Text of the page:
Minister orders HSE to deploy 'expert team' to Limerick hospital to tackle trolley crisis

ireland
Minister Orders Hse To Deploy 'Expert Team' To Limerick Hospital To Tackle Trolley Crisis Minister Orders Hse To Deploy 'Expert Team' To Limerick Hospital To Tackle Trolley Crisis
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David Raleigh

Minister for Health Stephen Donnelly has ordered the HSE to deploy an “expert team” to University Hospital Limerick as part of an emergency plan to ease crisis levels of overcrowding at the hospital.

111 admitted patients languished on trolleys there on Wednesday, as Mr Donnelly said he was “very concerned” about patient care as the hospital tries to mitigate against record numbers of patients waiting on beds.

Figures published by the Irish Nurses and Midwives Organisation (INMO) showed that in the past week alone, at least 649 patients were cramped together on trolleys on corridors along the hospital’s Emergency Department and wards.

However, the figures are in reality higher as trolley statistics are not reported during weekends, the busiest period for many hospitals.

A record 126 patients were on trolleys on corridors at UHL last Thursday, April 21st.

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“It’s chaotic, the worst I’ve ever seen it in here, and that is saying something, because I thought I had previously witnessed it at its worst,” said a member of staff who did not wish to be identified.

Speaking to reporters this Wednesday, Mr Donnelly said he was “very concerned, as is the HSE, about the length of time patients are having to wait.”

I have asked Paul Reid to make sure that a specialist team can go in to make sure that the local teams have everything that they need

He said he had directed HSE chief executive Paul Reid to implement “a plan to look at Emergency Departments right around the country, hospital by hospital, and see what more is needed”.

“A lot of work is going on, but I do believe there are areas where we can do more: for example, having emergency medicine consultants on site more at the weekends, later into the evenings where necessary; access over the weekends to diagnostics; making sure we are fully utilising the level 2 and level 3 hospitals that can take patents out (of model 4 hospitals), that we are fully utilising the minor injury units,” said the Minister.

“I’ve been in touch with the management in University Hospital Limerick about all of this and I spoke with the HSE yesterday and I’ve asked them to provide an expert team to the hospital managers.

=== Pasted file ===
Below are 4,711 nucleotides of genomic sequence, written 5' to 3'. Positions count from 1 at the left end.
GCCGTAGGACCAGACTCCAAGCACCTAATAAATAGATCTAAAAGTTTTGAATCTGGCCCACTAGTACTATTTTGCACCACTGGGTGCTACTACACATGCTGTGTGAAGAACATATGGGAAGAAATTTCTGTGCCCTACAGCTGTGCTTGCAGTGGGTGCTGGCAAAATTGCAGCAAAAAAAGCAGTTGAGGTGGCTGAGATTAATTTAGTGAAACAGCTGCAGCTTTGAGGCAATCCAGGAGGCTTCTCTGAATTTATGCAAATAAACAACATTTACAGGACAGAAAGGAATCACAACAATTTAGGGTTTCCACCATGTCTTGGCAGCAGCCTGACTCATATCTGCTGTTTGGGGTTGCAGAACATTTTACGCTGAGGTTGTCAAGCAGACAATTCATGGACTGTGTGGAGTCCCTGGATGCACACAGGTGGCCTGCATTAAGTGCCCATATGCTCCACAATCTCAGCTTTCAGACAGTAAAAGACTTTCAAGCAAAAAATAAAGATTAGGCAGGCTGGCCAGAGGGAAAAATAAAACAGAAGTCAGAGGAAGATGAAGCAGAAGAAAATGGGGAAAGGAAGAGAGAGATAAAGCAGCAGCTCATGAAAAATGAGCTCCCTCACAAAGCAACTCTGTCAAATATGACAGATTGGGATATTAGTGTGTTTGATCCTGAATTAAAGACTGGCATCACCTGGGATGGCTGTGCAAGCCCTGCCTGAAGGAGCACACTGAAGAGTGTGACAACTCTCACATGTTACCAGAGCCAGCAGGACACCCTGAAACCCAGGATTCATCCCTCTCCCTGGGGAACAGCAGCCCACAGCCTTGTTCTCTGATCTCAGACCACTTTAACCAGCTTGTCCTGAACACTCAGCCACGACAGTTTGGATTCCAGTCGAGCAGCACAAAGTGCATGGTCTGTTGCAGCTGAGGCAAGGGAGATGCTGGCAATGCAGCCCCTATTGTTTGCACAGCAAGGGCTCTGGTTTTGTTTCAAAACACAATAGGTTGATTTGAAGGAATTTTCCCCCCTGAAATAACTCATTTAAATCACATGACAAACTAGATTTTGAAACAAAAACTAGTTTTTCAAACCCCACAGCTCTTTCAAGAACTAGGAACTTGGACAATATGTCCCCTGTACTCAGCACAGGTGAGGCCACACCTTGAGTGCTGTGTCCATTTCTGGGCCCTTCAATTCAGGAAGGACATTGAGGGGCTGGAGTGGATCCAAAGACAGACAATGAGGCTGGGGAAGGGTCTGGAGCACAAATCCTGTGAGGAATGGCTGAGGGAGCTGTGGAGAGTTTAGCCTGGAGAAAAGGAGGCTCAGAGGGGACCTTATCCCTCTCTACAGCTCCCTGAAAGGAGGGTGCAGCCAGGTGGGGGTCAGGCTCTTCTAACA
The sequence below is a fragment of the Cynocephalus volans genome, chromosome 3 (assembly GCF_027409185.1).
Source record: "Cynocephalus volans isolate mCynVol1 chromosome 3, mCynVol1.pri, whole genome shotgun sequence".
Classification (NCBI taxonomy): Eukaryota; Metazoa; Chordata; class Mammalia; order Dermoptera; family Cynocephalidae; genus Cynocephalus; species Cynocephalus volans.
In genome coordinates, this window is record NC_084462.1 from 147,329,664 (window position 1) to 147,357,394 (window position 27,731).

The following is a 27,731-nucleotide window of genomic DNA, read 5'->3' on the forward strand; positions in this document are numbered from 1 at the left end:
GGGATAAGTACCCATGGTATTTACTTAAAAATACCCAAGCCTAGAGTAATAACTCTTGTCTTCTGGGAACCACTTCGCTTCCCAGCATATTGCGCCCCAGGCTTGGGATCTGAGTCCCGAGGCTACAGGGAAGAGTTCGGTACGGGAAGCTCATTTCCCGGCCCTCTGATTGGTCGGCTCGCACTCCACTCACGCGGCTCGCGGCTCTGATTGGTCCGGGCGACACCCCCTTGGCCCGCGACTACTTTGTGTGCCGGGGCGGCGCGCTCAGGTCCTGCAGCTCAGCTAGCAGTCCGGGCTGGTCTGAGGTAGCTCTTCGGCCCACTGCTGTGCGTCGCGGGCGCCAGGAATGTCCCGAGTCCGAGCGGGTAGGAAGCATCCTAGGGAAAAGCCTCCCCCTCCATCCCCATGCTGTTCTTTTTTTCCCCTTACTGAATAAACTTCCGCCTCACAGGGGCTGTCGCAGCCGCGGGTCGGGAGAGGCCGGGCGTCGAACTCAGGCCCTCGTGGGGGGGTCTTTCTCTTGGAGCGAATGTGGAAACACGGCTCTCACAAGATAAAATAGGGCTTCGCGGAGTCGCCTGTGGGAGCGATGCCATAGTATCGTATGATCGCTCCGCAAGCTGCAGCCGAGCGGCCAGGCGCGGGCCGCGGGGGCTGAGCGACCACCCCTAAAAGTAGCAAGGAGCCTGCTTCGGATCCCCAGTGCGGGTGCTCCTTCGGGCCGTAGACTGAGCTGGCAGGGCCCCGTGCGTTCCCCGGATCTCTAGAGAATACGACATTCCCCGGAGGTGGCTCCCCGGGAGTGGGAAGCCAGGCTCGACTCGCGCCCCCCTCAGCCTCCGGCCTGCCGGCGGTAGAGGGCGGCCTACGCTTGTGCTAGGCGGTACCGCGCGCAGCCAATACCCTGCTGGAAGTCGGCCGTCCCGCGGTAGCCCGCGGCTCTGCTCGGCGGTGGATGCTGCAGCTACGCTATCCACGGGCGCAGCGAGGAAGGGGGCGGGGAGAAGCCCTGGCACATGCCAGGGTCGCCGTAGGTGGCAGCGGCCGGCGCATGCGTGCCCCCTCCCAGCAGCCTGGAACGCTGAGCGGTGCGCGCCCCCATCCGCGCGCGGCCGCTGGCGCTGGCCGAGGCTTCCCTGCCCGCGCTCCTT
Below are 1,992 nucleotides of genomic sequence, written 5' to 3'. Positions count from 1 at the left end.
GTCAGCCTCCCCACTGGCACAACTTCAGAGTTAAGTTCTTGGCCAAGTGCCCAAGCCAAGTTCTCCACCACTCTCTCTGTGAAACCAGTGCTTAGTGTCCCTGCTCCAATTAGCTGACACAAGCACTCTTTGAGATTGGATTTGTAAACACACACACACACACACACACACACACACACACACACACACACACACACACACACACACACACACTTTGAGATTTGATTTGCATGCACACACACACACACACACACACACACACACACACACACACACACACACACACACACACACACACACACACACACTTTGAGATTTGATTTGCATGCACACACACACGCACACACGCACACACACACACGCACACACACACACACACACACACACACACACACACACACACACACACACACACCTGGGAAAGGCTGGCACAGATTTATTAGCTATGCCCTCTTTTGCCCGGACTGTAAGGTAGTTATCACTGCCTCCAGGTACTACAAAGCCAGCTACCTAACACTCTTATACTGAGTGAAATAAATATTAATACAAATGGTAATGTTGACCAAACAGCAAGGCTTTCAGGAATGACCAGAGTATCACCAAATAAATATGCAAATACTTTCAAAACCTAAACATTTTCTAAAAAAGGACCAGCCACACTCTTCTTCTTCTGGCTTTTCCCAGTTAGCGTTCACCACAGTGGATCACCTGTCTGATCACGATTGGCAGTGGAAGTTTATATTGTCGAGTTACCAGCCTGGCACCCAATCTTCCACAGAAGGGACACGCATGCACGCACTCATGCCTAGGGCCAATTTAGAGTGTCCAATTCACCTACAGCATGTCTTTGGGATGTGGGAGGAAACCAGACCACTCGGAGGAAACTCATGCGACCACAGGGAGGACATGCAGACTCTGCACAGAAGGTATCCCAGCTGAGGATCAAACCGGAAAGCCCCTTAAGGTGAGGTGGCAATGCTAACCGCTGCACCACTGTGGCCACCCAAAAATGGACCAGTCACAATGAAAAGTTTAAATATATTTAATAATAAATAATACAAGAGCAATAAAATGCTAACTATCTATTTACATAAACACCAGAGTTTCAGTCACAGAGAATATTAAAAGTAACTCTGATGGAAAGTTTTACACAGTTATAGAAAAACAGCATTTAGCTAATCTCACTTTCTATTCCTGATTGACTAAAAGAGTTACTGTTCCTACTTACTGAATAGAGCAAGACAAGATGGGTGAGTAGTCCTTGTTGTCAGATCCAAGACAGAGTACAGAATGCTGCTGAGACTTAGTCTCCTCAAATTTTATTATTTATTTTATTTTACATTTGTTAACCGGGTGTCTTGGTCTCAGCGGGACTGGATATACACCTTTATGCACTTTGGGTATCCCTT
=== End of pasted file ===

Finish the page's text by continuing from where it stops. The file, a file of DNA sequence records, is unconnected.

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“There is a lot of work already going on in the hospital and they are in the middle of a piece of work themselves, looking at their patient pathways, but it is very important to me that the management and the clinicians at University Hospital Limerick get all of the support that they possibly need, so I have asked Paul Reid to make sure that a specialist team can go in to make sure that the local teams have everything that they need.”

Fearful patients

Welcoming the plan, Limerick Fianna Fáil TD Niall Collins said: “The Health Minister's decision to order this review is necessary and merited. The number of patients on trolleys has continued to rise and is a cause of huge concern to the public. People regularly tell me of their fear of attending UHL due to the delays at the emergency department.”

Limerick Sinn Féin TD, Maurice Quinlivan, said the situation at UHL was “outrageous” and that “it is high time for a HIQA investigation to be carried out into overcrowding”.

Previously operating 24-hour Accident and Emergency Departments in Clare and Tipperary were streamlined to Limerick, and despite a government investment in a new state-of-the-art ED at UHL in 2017, patient overcrowding at UHL has worsened.

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When asked for comment, a UHL spokesman said: “UL Hospitals Group apologises to all patients who are currently facing lengthy waits for a bed at University Hospital Limerick. This is not the care we wish to provide for our patients and we would like to assure patients and their loved ones that management and staff are making every effort to minimise wait times for admitted patients.”

He said the hospital was “under severe pressure” as a result of record levels of attendances and that “the numbers waiting for a bed remain far too high, resulting in poor patient experiences”.

He urged anyone who is not in need of emergency care to avoid the Limerick ED, as emergency patients were being prioritised, and to seek out alternative care options including “family GPs, injury units, and pharmacies”.

The hospital is reviewing elective activity on a “daily basis” and it has “in recent days raised our level of escalation to include reductions in scheduled care”, he said.

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“We need to balance emergency presentations with the needs of these time-critical elective patients and the current challenge at UHL only underlines the importance of providing an elective-only hospital in the midwest.”

There were 47 Covid-19 positive patents being treated at UHL on Wednesday, the highest figure nationally.

“We acknowledge the tremendous work being done by all of our staff at UL Hospitals Group to meet current service demands and to keep patients safe,” said the spokesman.

Over 100 new beds were opened at UHL last year, however, most were utilised as a Covid-19 ward. The hospital is awaiting the construction of a proposed additional 98-bed unit on its grounds.

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